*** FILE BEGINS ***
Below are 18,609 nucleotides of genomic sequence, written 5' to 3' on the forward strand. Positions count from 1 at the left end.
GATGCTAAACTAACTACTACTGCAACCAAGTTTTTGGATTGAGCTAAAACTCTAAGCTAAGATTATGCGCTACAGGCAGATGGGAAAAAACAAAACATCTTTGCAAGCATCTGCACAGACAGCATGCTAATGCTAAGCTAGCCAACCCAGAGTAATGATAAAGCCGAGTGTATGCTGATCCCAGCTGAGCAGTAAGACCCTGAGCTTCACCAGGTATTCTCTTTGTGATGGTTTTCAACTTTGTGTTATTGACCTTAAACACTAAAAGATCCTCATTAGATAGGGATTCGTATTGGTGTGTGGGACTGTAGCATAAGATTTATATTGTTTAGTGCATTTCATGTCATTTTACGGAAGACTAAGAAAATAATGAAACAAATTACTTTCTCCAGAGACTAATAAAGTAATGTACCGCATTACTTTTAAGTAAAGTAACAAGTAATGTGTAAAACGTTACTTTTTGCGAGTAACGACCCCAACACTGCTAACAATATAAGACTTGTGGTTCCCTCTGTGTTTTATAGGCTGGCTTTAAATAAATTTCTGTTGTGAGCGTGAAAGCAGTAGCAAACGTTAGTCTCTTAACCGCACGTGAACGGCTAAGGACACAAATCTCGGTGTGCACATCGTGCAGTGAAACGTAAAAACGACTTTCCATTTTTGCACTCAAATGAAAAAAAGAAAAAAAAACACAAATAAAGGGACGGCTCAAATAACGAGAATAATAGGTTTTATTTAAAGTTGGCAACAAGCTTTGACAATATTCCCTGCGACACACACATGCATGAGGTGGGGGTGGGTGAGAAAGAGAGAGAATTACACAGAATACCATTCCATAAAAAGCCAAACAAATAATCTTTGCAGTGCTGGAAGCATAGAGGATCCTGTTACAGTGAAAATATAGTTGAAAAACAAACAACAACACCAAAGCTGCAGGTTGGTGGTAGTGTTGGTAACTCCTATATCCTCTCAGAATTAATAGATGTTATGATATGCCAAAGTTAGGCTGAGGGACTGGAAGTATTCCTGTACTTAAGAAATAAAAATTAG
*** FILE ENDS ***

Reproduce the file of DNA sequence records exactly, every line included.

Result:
Below are 18,609 nucleotides of genomic sequence, written 5' to 3' on the forward strand. Positions count from 1 at the left end.
GATGCTAAACTAACTACTACTGCAACCAAGTTTTTGGATTGAGCTAAAACTCTAAGCTAAGATTATGCGCTACAGGCAGATGGGAAAAAACAAAACATCTTTGCAAGCATCTGCACAGACAGCATGCTAATGCTAAGCTAGCCAACCCAGAGTAATGATAAAGCCGAGTGTATGCTGATCCCAGCTGAGCAGTAAGACCCTGAGCTTCACCAGGTATTCTCTTTGTGATGGTTTTCAACTTTGTGTTATTGACCTTAAACACTAAAAGATCCTCATTAGATAGGGATTCGTATTGGTGTGTGGGACTGTAGCATAAGATTTATATTGTTTAGTGCATTTCATGTCATTTTACGGAAGACTAAGAAAATAATGAAACAAATTACTTTCTCCAGAGACTAATAAAGTAATGTACCGCATTACTTTTAAGTAAAGTAACAAGTAATGTGTAAAACGTTACTTTTTGCGAGTAACGACCCCAACACTGCTAACAATATAAGACTTGTGGTTCCCTCTGTGTTTTATAGGCTGGCTTTAAATAAATTTCTGTTGTGAGCGTGAAAGCAGTAGCAAACGTTAGTCTCTTAACCGCACGTGAACGGCTAAGGACACAAATCTCGGTGTGCACATCGTGCAGTGAAACGTAAAAACGACTTTCCATTTTTGCACTCAAATGAAAAAAAGAAAAAAAAACACAAATAAAGGGACGGCTCAAATAACGAGAATAATAGGTTTTATTTAAAGTTGGCAACAAGCTTTGACAATATTCCCTGCGACACACACATGCATGAGGTGGGGGTGGGTGAGAAAGAGAGAGAATTACACAGAATACCATTCCATAAAAAGCCAAACAAATAATCTTTGCAGTGCTGGAAGCATAGAGGATCCTGTTACAGTGAAAATATAGTTGAAAAACAAACAACAACACCAAAGCTGCAGGTTGGTGGTAGTGTTGGTAACTCCTATATCCTCTCAGAATTAATAGATGTTATGATATGCCAAAGTTAGGCTGAGGGACTGGAAGTATTCCTGTACTTAAGAAATAAAAATTAG